4. ‘sex, lies and videotape’ (1989)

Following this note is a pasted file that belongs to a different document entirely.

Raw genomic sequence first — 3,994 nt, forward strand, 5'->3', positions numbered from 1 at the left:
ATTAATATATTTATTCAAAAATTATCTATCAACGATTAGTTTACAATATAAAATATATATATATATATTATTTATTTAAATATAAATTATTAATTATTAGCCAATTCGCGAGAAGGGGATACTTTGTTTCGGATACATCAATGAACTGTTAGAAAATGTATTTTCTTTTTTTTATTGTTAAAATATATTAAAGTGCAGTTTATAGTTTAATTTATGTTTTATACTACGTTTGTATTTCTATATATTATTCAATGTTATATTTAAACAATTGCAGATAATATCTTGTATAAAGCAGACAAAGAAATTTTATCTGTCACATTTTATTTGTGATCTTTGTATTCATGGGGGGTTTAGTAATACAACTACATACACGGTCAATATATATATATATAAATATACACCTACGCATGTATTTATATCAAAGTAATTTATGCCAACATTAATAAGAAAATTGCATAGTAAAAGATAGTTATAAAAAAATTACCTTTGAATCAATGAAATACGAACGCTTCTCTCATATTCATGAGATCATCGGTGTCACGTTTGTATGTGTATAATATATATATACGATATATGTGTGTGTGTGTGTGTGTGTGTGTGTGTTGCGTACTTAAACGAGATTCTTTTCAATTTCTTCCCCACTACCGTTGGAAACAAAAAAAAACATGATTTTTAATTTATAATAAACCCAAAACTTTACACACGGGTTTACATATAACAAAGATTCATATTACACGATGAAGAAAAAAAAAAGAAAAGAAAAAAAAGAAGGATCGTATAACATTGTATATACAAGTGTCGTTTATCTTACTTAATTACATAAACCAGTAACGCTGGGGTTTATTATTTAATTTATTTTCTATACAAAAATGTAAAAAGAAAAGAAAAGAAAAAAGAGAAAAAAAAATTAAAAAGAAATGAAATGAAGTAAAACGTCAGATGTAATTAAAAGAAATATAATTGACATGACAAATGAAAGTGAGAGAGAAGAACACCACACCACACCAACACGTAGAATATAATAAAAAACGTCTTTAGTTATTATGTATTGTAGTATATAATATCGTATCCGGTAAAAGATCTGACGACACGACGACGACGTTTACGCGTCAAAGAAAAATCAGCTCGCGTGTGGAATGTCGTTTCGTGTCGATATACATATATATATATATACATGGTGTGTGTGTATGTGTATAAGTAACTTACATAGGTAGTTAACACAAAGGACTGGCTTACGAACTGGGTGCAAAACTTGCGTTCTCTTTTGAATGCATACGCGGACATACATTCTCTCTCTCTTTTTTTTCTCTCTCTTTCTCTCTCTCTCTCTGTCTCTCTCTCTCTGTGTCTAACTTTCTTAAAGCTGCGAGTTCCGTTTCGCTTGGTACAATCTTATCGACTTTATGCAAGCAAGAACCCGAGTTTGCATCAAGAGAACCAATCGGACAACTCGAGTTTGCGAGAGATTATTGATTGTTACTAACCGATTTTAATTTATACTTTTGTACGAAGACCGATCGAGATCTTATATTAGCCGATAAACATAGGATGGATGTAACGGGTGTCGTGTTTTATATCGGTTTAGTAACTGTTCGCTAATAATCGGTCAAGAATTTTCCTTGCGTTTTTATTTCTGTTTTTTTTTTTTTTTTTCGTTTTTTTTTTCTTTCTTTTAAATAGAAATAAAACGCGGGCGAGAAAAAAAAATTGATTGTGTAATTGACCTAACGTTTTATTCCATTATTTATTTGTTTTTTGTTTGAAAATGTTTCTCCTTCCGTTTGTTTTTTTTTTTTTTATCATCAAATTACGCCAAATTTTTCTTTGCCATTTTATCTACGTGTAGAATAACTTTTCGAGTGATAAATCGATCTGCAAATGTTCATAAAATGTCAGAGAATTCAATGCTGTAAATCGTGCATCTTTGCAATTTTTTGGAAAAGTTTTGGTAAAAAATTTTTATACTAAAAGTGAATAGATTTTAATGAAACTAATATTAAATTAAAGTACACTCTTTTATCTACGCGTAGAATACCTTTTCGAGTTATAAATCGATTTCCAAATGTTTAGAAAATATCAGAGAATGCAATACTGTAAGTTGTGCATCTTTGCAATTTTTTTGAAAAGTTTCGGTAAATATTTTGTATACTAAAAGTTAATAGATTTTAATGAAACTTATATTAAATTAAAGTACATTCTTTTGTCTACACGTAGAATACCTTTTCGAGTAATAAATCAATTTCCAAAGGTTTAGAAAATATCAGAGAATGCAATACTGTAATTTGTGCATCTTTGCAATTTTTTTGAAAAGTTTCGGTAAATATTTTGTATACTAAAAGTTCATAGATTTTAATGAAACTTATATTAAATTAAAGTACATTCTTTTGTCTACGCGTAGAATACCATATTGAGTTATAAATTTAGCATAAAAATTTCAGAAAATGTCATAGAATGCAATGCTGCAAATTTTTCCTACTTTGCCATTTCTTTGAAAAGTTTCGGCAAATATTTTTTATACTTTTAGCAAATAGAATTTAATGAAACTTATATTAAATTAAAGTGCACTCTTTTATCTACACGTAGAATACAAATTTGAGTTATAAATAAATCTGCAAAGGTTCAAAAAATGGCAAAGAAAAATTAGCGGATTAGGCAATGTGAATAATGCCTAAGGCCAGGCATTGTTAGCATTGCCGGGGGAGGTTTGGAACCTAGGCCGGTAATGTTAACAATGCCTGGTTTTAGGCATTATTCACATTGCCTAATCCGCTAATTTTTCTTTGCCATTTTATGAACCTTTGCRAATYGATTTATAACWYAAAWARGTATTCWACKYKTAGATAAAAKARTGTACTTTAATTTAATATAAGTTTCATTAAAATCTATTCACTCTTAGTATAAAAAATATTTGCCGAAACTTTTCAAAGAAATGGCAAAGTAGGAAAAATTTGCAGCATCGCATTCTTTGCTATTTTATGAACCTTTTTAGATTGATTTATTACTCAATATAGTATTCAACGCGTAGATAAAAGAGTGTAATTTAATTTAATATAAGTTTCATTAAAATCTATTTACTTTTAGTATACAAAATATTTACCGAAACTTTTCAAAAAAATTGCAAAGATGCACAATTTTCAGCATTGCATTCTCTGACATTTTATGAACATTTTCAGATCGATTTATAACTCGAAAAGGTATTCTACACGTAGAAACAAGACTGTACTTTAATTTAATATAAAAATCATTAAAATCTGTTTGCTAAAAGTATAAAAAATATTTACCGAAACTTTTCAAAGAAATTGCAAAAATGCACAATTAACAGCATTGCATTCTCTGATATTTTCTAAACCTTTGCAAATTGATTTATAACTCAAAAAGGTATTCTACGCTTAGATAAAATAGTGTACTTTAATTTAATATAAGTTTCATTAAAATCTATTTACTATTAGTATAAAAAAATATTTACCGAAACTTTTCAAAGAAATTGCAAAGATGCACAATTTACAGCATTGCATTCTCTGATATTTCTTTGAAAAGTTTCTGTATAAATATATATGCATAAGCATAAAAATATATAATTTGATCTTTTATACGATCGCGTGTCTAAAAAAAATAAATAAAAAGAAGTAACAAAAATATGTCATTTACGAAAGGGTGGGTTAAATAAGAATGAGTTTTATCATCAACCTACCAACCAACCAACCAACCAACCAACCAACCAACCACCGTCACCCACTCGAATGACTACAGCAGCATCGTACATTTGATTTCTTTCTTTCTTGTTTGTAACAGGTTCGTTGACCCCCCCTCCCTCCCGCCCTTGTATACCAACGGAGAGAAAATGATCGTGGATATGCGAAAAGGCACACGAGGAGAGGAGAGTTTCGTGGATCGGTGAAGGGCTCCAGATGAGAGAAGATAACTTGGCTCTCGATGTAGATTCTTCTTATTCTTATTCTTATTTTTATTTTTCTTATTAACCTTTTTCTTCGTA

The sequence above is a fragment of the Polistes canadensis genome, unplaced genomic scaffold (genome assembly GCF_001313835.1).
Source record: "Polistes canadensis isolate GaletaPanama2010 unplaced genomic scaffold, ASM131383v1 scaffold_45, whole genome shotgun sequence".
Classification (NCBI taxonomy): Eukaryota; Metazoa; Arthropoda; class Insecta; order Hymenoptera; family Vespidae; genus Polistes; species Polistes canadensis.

The filmmaker's debut also kicked off the independent film boom in the United States and changed the course of cinema as we know it, forever. It also cast such a tall shadow that the director would whittle away, in relative obscurity, for the next ten years, honing his craft while blowing his cache. But re-watching "sex, lies and videotape" (Criterion just put out a terrific new Blu-ray release), it's all worth it. The movie is creepy and probing and surreal, investigating relationship dynamics and sexuality in ways that might seem tame today but were, at the time, positively taboo shattering. The whole thing is put together with such love and care and precision, as an artifact it's untouchable. But as a living, breathing piece of filmmaking that changed the entire game, it stands even taller. It's ultimate gift was that it was the movie that gave the world Steven Soderbergh. We are forever in its debt.